CEPR

For Immediate Release: Thursday, April 23, 2019
Contact: Karen Conner, (202) 293-5380 x117, This email address is being protected from spambots. You need JavaScript enabled to view it.

Washington DC — In response to the Social Security and Medicare trustees’ reports released yesterday, CEPR senior economist Dean Baker issued the following statement:

“There were few major changes in the Social Security and Medicare projections in the 2019 trustees’ reports for the two programs. However, the reports did show a continuation of the trend toward lower health care cost growth. The slowing of health care cost growth, coupled with tax increases in the Affordable Care Act (ACA) has led to a large improvement in the combined finances of the two programs. The projected shortfall in Medicare fell from 1.74 percent of payroll for the years 2009–2083 in the 2009 trustees’ report to 1.14 percent of payroll for the years 2019 to 2093 in the most recent report.

“The actual drop due to improved projections is somewhat larger than these projections indicate since the projection period has moved out 10 years. While the program was projected to have modest annual deficits in the years 2009–2018 of less than 0.5 percent of payroll, it was projected to have annual deficits of more than 3.5 percent of payroll in the 2080s.

“The improvement in projections is seen most clearly in the projected rate of increase in per capita Medicare costs. The 2009 report assumed a 5.1 annual rate of increase in costs per beneficiary before accounting for changes in demographics. The 2019 report assumes a 3.8 percent rate of increase in costs per beneficiary, only slightly faster than the projected rate of growth in nominal GDP.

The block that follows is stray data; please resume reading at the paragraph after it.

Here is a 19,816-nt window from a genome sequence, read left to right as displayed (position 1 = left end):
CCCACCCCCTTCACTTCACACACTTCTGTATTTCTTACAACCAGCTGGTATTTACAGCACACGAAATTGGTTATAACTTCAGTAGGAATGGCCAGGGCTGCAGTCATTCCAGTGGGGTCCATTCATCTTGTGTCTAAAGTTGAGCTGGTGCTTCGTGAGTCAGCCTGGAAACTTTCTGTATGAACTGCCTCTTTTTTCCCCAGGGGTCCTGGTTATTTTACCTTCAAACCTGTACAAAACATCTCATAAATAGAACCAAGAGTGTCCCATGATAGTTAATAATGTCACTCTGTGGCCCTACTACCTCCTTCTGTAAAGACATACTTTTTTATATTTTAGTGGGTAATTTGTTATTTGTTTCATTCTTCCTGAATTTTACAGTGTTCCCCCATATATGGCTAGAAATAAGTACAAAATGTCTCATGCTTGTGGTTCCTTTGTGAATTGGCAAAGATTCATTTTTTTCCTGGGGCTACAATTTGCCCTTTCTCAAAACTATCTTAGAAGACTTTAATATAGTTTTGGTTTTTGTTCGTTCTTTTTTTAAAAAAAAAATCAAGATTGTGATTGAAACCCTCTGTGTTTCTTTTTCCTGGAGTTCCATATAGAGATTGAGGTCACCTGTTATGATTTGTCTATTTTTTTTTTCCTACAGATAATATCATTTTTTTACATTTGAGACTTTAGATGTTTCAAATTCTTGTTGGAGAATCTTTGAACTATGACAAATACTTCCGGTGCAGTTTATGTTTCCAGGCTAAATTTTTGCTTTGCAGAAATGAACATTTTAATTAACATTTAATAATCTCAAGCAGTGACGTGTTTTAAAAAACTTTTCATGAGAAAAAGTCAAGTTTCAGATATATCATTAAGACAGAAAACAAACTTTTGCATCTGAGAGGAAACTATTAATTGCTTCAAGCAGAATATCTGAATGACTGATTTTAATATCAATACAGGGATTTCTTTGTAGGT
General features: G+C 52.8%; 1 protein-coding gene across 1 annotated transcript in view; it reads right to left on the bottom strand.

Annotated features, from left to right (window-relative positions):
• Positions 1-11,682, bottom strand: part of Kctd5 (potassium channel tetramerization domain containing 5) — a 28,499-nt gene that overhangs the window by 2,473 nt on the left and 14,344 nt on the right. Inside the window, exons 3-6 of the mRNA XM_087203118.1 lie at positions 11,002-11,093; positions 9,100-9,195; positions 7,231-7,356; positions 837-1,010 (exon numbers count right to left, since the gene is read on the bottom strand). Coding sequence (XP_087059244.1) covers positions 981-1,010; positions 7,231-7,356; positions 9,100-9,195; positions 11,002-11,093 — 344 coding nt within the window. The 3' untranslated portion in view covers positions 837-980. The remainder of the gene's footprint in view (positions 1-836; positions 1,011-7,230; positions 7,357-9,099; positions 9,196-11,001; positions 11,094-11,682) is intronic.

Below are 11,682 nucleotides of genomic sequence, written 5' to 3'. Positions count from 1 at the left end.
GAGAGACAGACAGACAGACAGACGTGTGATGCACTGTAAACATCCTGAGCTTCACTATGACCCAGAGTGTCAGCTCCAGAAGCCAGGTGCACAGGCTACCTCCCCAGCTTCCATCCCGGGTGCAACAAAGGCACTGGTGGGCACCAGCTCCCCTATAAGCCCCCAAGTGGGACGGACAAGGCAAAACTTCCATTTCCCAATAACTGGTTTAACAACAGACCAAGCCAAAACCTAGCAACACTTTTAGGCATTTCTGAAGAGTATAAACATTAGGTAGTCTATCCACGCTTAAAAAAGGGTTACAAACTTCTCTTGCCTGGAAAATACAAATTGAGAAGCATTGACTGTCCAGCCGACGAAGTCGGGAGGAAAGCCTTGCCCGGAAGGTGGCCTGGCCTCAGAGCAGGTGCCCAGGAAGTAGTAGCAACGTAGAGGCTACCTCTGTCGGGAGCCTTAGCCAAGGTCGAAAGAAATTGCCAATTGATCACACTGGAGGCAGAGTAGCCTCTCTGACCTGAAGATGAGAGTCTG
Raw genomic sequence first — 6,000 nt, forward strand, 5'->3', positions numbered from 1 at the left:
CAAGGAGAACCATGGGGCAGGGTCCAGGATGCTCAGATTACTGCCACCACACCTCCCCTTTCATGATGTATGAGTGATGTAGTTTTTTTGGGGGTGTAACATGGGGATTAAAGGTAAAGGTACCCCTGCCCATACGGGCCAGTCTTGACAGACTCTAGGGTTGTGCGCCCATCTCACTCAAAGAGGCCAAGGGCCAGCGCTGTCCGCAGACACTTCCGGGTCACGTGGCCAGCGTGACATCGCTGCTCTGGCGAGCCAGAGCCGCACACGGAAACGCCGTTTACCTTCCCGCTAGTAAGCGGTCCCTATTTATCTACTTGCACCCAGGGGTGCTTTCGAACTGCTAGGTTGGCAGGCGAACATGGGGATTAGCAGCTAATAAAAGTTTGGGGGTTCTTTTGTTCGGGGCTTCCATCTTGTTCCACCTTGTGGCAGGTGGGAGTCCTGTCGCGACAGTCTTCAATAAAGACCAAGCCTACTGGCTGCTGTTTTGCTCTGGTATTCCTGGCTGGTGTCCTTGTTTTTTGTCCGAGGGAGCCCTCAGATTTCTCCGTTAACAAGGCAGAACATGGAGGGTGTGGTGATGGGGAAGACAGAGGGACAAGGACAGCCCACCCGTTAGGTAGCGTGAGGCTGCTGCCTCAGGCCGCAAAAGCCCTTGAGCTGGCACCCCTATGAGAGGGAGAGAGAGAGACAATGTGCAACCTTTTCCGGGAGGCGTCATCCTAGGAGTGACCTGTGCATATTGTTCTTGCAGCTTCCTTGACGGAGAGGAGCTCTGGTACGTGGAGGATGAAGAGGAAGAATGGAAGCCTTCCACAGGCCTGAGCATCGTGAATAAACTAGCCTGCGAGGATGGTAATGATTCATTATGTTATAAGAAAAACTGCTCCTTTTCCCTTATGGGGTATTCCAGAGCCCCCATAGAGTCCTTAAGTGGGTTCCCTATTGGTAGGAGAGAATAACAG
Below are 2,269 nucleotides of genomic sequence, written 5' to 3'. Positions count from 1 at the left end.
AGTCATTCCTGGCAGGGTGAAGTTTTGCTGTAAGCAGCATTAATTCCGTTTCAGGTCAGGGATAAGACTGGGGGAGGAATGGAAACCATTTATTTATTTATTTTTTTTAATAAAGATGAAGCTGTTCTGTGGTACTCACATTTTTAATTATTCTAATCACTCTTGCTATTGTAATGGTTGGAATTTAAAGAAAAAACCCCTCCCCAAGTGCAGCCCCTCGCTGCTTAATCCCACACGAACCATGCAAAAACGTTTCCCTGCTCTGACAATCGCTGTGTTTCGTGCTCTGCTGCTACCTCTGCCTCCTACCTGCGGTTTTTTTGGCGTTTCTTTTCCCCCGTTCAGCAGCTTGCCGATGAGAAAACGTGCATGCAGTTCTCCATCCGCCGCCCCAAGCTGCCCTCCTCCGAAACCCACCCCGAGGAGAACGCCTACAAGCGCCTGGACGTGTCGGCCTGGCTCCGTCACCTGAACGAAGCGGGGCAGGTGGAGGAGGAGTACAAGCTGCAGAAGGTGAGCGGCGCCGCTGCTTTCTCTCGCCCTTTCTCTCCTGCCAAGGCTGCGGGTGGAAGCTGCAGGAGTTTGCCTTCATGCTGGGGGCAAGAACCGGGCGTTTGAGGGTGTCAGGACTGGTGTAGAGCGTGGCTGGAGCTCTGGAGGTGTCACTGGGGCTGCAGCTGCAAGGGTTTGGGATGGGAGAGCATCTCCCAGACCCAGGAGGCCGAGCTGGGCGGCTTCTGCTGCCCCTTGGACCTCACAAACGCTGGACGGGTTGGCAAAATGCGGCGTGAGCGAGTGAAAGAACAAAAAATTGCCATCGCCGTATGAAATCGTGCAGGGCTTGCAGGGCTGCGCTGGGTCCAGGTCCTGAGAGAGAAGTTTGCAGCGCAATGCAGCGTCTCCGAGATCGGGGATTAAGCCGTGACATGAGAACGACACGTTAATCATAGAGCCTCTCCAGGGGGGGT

“The assumption of a continued slowdown in the rate of health care cost growth also shows up in the Social Security trustees’ report. The 2019 report assumes that over the long-term, the ratio of wages to total compensation falls at the rate of 0.05 percent annually; this compares to a rate of 0.06 percent annually in the 2018 report. Payments for employer-provided health care insurance are the largest factor in the difference in the rate of growth of compensation and the rate of growth of wages. Over the last five years, this difference has decreased as wages have grown as a share of total compensation.

“In the 2009 report, before the passage of the ACA, the wage share of compensation was projected to fall at the rate of 0.2 percent annually, the same rate as the economy had seen over the prior five decades. The difference between the projected rate of fall in the wage share of compensation in the 2009 trustees’ report and the 2019 trustees’ report is equivalent to a 0.15 percentage point reduction in the annual Social Security tax.

“To put this slightly differently, if the wage share of compensation were to decline over the next decade by the amount that had been projected in the 2009 trustees’ report, instead of the 0.05 percentage point decline now projected, it would have the same impact on workers’ living standards as a 1.5 percentage point increase in the Social Security payroll tax.

“This is worth noting in the context of the current debate on Social Security, since some critics of the Larson bill, which phases in tax increases at the rate of 0.1 percent annually, have complained that it would hurt the living standards of younger workers. While this tax increase will have a modest impact on the after-tax wages of workers, the reduction in health care cost growth following the passage of ACA has had a larger impact on raising wages.

“If the negative impacts on wages implied by the tax increases in the Larsen bill are a big deal, then it follows that the gains in wages from slower health care cost growth over the last decade must be an even bigger deal. They deserve more attention than they have received.”